Thought Leadership / News
February 16, 2016 
 Thought Leadership
New Partnership Audit & Assessment Rules
Gray Reed & McGraw Legal Alert

New Partnership Audit & Assessment Rules

As part of the Bipartisan Budget Act of 2015, Congress repealed the Tax Equity and Fiscal Responsibility Act (TEFRA) and replaced it with new partnership audit and assessment rules applicable to many partnerships, both large and small, for tax years beginning after December 31, 2017. These new rules constitute a substantial departure from TEFRA and will significantly affect many business and investment partnerships.

Under the new rules, any additional tax liability (including interest and penalties) resulting from an IRS audit will be determined and may be assessed and collected at the partnership level rather than the individual partner level.

The new rules also apply to limited liability companies with more than one member, so long as the limited liability company has not elected to be taxed as a corporation.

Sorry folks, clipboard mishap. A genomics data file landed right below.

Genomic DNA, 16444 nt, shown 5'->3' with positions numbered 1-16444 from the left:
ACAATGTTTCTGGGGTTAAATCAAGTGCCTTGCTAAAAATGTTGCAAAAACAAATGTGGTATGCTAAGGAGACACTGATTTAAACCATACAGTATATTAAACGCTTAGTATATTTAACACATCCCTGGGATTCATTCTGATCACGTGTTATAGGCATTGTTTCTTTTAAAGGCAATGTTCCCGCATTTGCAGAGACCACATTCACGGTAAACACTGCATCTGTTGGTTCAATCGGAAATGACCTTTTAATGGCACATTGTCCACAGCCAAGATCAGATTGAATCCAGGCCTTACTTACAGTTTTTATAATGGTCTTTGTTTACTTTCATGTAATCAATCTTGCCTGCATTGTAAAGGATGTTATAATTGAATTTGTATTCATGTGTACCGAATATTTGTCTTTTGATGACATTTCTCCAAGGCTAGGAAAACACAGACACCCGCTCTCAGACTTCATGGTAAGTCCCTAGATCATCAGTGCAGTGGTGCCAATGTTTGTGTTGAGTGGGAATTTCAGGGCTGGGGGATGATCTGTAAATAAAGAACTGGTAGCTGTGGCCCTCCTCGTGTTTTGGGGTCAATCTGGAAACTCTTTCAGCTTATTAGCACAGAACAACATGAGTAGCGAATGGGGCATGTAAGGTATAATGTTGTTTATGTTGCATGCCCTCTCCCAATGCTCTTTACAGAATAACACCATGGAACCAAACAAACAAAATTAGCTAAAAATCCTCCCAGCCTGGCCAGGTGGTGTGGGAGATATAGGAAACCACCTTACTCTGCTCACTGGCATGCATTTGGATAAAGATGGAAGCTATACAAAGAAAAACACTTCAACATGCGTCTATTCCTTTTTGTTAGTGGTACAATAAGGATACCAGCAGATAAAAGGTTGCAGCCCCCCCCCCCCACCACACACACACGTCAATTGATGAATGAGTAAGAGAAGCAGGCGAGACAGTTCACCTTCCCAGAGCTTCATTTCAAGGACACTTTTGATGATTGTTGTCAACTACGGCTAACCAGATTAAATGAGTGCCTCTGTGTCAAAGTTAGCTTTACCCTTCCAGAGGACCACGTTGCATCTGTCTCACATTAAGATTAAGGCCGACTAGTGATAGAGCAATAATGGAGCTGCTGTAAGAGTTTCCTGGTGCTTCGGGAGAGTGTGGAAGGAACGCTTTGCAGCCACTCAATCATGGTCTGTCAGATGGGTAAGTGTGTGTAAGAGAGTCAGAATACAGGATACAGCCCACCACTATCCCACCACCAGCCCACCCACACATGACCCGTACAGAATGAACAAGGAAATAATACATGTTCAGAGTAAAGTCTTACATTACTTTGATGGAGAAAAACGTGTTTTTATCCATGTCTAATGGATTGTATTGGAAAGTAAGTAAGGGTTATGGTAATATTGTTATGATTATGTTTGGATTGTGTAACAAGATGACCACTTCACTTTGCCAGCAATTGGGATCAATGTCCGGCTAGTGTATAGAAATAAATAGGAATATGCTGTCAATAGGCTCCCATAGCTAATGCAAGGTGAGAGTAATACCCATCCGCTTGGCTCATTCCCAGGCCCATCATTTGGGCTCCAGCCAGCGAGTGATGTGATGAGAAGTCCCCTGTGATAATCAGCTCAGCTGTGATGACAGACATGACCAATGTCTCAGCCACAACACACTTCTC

The purpose of the new rules is to streamline the partnership audit and collection process for the IRS. The frequency of partnership audits can be expected to increase as a result of the changes.

Partnerships will now have to designate a “partnership representative” with a substantial U.S. presence. The partnership representative need not be a partner, and will have sole authority to act on behalf of and make binding decisions for the partnership with respect to an audit.

Absent a special election, partnerships will be taxed at the highest applicable individual tax rate on any “imputed underpayment” amount. Future guidance is expected to permit partnerships to reduce the tax rate for certain partners (e.g., tax-exempt and corporate partners).

Current partners may be liable for tax attributable to years in which they were not partners while former partners may not receive any benefit from a favorable adjustment.

Certain partnerships may qualify to elect out of these new rules.

Our Takeaway

Although the new law has a delayed effective date, partnerships should incorporate provisions reflecting the recent changes into existing and future partnership agreements if those partnerships expect to be conducting business after 2017.

The details of the law and the new provisions can be quite complicated and, admittedly, a bit confusing. If you have any questions or need further information, please feel free to contact any of the following members of our tax department: Jennifer Gurevitz, David Gair, Tom Rhodus, Dan Kroll, Chris Morales. It’s our pleasure to be of service to you.

Download a PDF version of the alert.